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The extraordinary use of these ordinary pigments — Watercolours
By
Andrew Paul

What makes watercolors so extraordinary is its unforgiving nature; lines, hues, and structures must be applied carefully at the first go, as any attempt to cover up, or correct essentially delivers the whole effect muddied. Watercolors are an exceptionally adaptable medium, they can be applied to everything from paper to canvas, stone, wood, and textures. Many fine forms of watercolor compositions delivered on paper, original copies, guides, and miniatures can be found in our historical centers today. While watercolor painting commanded Asian craftsmanship for a great many years, in Western workmanship it was generally restricted to preliminary portrayals until the late eighteenth century.

History and the existence of the watercolor technique date back to 4000 B.C. in Asia, where traditional Chinese painting was done using watercolors as a medium of decoration and to create religious murals. The interest and technique took shape in Asia and by the 4th-century landscape watercolor painting got established as an independent form of art. Watercolor painting started to get popular in Europe during the Renaissance period with the development in papermaking. While early European artists arranged their watercolor blends for fresco paintings (paintings made on the surface of the walls), long before it was applied to paper. With an expansion in the accessibility of manufactured colors, printmaker and Renaissance craftsman Albrecht Dürer (1471–1528) grew new techniques for working with watercolor paints, introducing ways to create luminous transparent effects. As the interest among artists and craftsmen grew, watercolor with time became a popular medium of choice for many. The medium became more widely known when it got used by Paul Sandby (1730–1809), an English mapmaker who also was a landscape painter. Watercolor by then became quite a serious medium of expression.

Wing of a Roller” (ca.1512) Watercolor and gouche on vellum. 20 x 20 cm Graphische Sammlung, Vienna

View of Windsor Castle from the banks of the River Thames, 1794 by Paul Sandby

In ‘pure’ watercolor painting, no white is utilized. Rather, fixes or spots of white paper are left unpainted to portray white items or mirrored light. Shading tones and environmental impacts are accomplished by recoloring the paper when wet with shifting measures of shading colors. This method is known as a ‘wash’, this procedure can likewise be utilized to limit or eradicate singular brush strokes, or to make huge zones of comparable shading (e.g. blue sky). The artist controls the impacts of these washes by changing the weakening of the shades.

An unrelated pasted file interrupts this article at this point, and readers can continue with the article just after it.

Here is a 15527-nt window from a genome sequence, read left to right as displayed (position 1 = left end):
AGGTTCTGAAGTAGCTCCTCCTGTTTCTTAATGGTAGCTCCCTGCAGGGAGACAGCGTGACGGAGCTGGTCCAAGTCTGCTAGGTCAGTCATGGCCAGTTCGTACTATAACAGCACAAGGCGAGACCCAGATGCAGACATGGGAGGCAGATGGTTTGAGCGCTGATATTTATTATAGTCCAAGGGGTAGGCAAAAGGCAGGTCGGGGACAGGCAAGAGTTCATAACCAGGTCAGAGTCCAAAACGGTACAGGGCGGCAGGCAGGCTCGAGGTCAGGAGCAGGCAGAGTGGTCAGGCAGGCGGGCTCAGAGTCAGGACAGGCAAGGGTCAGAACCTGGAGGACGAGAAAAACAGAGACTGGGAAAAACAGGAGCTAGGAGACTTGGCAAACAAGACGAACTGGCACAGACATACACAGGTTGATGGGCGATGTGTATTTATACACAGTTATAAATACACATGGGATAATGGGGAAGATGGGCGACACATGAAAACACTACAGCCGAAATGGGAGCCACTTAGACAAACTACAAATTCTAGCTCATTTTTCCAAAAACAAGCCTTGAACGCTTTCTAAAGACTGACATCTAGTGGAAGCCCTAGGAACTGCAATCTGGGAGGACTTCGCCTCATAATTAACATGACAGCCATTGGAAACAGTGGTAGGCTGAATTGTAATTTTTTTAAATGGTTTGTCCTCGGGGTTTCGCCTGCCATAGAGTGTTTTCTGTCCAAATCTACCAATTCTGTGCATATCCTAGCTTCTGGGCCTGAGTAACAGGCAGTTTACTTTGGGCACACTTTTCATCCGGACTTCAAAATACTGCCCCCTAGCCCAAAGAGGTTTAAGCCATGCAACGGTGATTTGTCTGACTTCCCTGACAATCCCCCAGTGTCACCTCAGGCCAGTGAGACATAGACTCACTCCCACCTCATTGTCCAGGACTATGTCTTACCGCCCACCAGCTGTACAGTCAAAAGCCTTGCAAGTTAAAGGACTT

JMW Turner — maybe the best English watercolorist — who wanted to add white to his compositions and utilized different techniques to make his one of a kind impacts of light. Today, watercolor painting is commonly connected with the accomplishments of the English school of landscape painters (particularly Paul Sandby, Thomas Girtin, and JMW Turner). This group of artists were dynamic from the late-eighteenth century to the mid-nineteenth century, this period was known as the Golden Age of Watercolour. At first, the painters confined their artworks to color washes. This is a drawing made using ink or pencil, and a brush and water are utilized to spread the ink to create a tint. While a few artists kept on making colored drawings, others started to push the limits. Artists like William Pars (1742–82), John Warwick Smith (1749–1831), Thomas Girtin (1775–1802) and Turner, started utilizing a more extensive palette of strong, more grounded colors to make an all the more painterly impact.

Yellow watercolor, JMW turner

The interesting impacts of light and more liberated brushwork made by the English school of watercolor painting grabbed the eye of the early Impressionists and affected their work. In the nineteenth and twentieth century, watercolors rose as a medium utilized by numerous conspicuous artists. John James Audubon quite utilized watercolors to archive his untamed life subjects, however different artists referred to for different mediums, for example, oil painting worked with watercolors too. American craftsman Winslow Homer utilized watercolor paints to investigate the magnificence of the regular world. Paul Cézanne utilized a procedure of covering watercolor washes in a portion of his still life compositions, while Vincent Van Gogh utilized watercolor processes to make surprising artistic expressions. German dynamic painter Wassily Kandinsky and Swiss Modernist Paul Klee are both prominent twentieth-century watercolorists, a sign that in the modern period, as well, watercolor has been valued by artists despite their identity or nationality.

In the 21st century, artists have exploited this exceptional medium to make striking showstoppers. Most importantly, watercolor painting is adaptable, on the other hand, it offers rich, clear tones or delicate, soothing structures making it a medium of desire and easy workability when it comes to creating paintings of nature, figures, or works that need intricate detailing. One such artist is Maarten Welbergen, who has been experimenting and using this ordinary medium to create some extraordinary landscape paintings. He usually paints being in nature, he carries his materials with him to the place where he sets up his temporary space to create these works looking directly into nature.

Old clubhouse and pine trees watercolors by Maarten Welbergen

If you are reading this blog because you are interested in watercolor painting or want to understand the techniques of it. Look no further, join the free online session that is being hosted by ArtCircle and learn the beauty of this medium.
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Written by
Andrew Paul
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